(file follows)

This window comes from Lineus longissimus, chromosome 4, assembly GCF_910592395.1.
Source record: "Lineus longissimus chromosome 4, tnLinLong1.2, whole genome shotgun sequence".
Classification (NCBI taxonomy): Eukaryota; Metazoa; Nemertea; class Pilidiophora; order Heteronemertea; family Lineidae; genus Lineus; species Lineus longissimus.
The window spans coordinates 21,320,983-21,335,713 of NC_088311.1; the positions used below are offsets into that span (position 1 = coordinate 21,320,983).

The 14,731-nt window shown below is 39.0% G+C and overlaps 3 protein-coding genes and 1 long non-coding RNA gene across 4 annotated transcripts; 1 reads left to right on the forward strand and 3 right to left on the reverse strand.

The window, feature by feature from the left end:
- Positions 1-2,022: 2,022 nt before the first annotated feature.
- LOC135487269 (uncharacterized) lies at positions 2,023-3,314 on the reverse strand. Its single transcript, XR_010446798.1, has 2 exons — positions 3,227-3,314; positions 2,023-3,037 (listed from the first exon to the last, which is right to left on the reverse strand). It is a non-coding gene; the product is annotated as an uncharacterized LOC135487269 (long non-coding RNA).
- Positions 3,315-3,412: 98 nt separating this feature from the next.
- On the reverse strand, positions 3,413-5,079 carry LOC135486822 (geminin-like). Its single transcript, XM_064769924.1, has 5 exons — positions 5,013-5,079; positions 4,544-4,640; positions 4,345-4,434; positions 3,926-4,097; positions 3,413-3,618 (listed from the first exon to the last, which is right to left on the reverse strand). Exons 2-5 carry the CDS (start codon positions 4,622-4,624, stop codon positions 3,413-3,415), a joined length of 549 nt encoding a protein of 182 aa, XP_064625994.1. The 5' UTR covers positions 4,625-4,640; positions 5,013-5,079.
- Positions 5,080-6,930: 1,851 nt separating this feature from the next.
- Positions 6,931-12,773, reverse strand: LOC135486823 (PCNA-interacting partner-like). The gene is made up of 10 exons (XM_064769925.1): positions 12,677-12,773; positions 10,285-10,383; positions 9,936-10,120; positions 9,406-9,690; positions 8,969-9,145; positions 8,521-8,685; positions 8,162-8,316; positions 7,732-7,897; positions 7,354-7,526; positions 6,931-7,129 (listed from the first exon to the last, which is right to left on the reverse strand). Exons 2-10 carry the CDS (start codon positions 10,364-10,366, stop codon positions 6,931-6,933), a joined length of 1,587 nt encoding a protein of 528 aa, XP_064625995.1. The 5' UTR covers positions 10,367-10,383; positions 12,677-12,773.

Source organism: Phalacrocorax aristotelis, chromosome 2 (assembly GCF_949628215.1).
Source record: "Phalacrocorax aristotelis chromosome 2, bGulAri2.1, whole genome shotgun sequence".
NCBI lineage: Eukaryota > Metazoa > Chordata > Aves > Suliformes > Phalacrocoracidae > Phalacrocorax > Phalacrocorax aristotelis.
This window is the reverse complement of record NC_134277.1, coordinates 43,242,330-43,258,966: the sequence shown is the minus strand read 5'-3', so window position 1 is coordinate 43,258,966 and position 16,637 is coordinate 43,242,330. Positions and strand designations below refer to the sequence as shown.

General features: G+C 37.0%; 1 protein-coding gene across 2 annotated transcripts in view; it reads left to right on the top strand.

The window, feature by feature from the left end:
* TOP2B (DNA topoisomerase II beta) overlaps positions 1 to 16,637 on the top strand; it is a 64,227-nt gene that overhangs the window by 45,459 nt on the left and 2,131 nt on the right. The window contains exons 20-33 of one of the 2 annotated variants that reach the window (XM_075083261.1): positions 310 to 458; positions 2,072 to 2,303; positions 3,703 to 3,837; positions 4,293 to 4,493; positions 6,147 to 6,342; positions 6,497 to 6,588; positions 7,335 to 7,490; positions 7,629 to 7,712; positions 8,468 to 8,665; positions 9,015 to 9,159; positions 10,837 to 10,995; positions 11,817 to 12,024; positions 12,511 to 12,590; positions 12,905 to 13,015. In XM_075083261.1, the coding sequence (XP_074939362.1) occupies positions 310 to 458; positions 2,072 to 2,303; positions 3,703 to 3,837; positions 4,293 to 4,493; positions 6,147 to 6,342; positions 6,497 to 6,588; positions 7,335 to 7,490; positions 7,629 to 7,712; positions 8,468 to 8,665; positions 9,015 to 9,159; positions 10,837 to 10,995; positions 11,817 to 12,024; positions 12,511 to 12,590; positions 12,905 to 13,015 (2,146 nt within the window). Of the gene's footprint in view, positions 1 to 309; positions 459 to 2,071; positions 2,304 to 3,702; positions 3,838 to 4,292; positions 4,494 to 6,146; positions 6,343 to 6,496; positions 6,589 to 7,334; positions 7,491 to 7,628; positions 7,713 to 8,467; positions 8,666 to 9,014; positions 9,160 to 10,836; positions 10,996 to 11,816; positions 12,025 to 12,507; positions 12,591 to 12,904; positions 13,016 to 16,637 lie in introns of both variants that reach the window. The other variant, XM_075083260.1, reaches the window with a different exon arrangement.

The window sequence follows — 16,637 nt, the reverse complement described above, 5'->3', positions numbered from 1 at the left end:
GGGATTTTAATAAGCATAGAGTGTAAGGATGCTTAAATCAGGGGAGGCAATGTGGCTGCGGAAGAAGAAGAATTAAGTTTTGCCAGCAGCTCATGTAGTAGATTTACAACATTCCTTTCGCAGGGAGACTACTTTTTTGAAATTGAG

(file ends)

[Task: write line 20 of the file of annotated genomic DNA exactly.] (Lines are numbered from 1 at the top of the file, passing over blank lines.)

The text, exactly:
The window sequence follows — 16,637 nt, the reverse complement described above, 5'->3', positions numbered from 1 at the left end: